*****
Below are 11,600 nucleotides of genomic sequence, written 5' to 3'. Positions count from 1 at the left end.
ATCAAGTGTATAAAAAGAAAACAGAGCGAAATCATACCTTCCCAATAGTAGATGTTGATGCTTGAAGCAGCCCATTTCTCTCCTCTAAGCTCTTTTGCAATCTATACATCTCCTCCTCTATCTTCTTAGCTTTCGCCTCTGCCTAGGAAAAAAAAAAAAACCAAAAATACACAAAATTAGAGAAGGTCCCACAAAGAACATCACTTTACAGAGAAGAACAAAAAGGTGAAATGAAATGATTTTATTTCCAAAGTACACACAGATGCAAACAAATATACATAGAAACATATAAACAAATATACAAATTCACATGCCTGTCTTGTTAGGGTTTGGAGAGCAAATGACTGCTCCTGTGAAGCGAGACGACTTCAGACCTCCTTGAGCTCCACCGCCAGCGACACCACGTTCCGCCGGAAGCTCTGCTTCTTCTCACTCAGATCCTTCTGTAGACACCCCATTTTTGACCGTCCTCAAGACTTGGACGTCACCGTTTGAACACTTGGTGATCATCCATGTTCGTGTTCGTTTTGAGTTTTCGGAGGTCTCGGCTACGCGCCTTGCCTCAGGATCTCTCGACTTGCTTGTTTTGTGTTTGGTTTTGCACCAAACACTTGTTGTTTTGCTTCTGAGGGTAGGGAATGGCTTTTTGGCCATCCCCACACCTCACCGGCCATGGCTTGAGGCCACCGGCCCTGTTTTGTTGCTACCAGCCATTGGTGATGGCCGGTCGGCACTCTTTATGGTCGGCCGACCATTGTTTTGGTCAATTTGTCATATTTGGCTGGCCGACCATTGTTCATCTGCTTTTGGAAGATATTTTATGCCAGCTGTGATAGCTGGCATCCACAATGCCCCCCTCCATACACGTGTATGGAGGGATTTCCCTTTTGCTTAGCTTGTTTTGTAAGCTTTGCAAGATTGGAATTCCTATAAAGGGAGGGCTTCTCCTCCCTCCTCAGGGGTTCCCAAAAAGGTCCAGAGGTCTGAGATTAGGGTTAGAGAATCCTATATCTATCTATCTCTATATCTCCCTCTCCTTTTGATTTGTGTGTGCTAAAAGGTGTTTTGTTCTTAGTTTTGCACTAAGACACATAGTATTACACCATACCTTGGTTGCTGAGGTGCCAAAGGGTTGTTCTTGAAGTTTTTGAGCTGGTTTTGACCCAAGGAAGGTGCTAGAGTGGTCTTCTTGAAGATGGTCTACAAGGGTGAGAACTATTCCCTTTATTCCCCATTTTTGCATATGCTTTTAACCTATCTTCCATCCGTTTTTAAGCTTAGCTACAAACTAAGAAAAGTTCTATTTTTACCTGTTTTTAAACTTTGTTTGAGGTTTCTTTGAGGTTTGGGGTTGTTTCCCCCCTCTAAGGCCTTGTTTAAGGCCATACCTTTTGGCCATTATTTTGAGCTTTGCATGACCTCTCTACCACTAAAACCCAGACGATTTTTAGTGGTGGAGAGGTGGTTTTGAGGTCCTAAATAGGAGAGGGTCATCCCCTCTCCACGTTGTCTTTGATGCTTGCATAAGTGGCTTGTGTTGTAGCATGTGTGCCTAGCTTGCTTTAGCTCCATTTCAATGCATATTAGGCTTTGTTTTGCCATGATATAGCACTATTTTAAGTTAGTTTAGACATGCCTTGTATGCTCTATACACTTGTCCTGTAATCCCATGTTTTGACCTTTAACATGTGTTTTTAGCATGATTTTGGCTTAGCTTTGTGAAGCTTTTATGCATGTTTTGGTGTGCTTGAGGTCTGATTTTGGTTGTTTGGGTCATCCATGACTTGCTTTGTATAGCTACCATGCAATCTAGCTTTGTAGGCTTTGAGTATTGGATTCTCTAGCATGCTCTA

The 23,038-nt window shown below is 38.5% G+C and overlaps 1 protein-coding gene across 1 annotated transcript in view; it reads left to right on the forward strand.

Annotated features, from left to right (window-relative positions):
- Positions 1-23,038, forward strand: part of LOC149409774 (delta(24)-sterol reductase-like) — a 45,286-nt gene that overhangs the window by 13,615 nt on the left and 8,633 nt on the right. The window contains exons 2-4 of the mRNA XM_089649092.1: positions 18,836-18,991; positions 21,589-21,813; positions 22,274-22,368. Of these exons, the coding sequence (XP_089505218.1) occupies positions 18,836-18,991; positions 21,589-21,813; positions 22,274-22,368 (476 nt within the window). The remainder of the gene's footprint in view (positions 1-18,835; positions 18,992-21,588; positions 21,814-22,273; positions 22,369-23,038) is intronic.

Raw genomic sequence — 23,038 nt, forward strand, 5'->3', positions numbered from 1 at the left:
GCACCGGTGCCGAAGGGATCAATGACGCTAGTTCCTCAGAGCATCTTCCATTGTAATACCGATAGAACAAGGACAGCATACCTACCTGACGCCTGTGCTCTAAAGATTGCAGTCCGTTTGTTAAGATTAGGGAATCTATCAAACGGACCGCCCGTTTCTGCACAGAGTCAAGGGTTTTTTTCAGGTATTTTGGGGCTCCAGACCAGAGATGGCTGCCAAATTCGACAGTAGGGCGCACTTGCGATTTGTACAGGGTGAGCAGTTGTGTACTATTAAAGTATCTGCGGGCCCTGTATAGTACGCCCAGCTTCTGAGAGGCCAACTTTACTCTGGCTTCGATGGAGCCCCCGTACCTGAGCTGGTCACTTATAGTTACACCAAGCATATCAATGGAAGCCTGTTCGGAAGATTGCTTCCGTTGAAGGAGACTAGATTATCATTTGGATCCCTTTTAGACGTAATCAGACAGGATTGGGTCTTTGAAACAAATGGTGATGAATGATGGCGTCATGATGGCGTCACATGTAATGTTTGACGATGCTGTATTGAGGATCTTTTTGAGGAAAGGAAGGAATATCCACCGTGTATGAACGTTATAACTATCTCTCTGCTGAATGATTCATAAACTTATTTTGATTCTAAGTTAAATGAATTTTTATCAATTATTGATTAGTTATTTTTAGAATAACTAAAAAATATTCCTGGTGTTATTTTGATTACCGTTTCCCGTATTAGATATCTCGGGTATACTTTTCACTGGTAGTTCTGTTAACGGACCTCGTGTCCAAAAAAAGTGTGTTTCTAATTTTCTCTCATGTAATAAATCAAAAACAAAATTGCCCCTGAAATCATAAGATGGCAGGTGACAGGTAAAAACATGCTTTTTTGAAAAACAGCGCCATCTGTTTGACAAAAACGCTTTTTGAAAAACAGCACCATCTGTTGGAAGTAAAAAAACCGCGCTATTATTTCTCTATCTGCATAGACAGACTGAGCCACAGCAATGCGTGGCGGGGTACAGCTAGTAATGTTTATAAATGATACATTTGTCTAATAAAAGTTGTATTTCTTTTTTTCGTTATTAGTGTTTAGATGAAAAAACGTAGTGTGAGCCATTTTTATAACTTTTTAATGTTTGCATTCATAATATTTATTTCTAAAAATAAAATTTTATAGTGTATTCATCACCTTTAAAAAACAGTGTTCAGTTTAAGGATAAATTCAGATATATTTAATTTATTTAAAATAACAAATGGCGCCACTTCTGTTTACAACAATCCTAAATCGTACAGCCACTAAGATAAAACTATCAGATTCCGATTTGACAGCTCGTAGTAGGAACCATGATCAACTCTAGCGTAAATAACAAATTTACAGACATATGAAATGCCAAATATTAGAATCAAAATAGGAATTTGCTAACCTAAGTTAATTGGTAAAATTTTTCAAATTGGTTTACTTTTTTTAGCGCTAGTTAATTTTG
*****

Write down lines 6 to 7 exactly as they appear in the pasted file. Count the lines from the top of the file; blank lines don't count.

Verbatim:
Raw genomic sequence — 23,038 nt, forward strand, 5'->3', positions numbered from 1 at the left:
GCACCGGTGCCGAAGGGATCAATGACGCTAGTTCCTCAGAGCATCTTCCATTGTAATACCGATAGAACAAGGACAGCATACCTACCTGACGCCTGTGCTCTAAAGATTGCAGTCCGTTTGTTAAGATTAGGGAATCTATCAAACGGACCGCCCGTTTCTGCACAGAGTCAAGGGTTTTTTTCAGGTATTTTGGGGCTCCAGACCAGAGATGGCTGCCAAATTCGACAGTAGGGCGCACTTGCGATTTGTACAGGGTGAGCAGTTGTGTACTATTAAAGTATCTGCGGGCCCTGTATAGTACGCCCAGCTTCTGAGAGGCCAACTTTACTCTGGCTTCGATGGAGCCCCCGTACCTGAGCTGGTCACTTATAGTTACACCAAGCATATCAATGGAAGCCTGTTCGGAAGATTGCTTCCGTTGAAGGAGACTAGATTATCATTTGGATCCCTTTTAGACGTAATCAGACAGGATTGGGTCTTTGAAACAAATGGTGATGAATGATGGCGTCATGATGGCGTCACATGTAATGTTTGACGATGCTGTATTGAGGATCTTTTTGAGGAAAGGAAGGAATATCCACCGTGTATGAACGTTATAACTATCTCTCTGCTGAATGATTCATAAACTTATTTTGATTCTAAGTTAAATGAATTTTTATCAATTATTGATTAGTTATTTTTAGAATAACTAAAAAATATTCCTGGTGTTATTTTGATTACCGTTTCCCGTATTAGATATCTCGGGTATACTTTTCACTGGTAGTTCTGTTAACGGACCTCGTGTCCAAAAAAAGTGTGTTTCTAATTTTCTCTCATGTAATAAATCAAAAACAAAATTGCCCCTGAAATCATAAGATGGCAGGTGACAGGTAAAAACATGCTTTTTTGAAAAACAGCGCCATCTGTTTGACAAAAACGCTTTTTGAAAAACAGCACCATCTGTTGGAAGTAAAAAAACCGCGCTATTATTTCTCTATCTGCATAGACAGACTGAGCCACAGCAATGCGTGGCGGGGTACAGCTAGTAATGTTTATAAATGATACATTTGTCTAATAAAAGTTGTATTTCTTTTTTTCGTTATTAGTGTTTAGATGAAAAAACGTAGTGTGAGCCATTTTTATAACTTTTTAATGTTTGCATTCATAATATTTATTTCTAAAAATAAAATTTTATAGTGTATTCATCACCTTTAAAAAACAGTGTTCAGTTTAAGGATAAATTCAGATATATTTAATTTATTTAAAATAACAAATGGCGCCACTTCTGTTTACAACAATCCTAAATCGTACAGCCACTAAGATAAAACTATCAGATTCCGATTTGACAGCTCGTAGTAGGAACCATGATCAACTCTAGCGTAAATAACAAATTTACAGACATATGAAATGCCAAATATTAGAATCAAAATAGGAATTTGCTAACCTAAGTTAATTGGTAAAATTTTTCAAATTGGTTTACTTTTTTTAGCGCTAGTTAATTTTG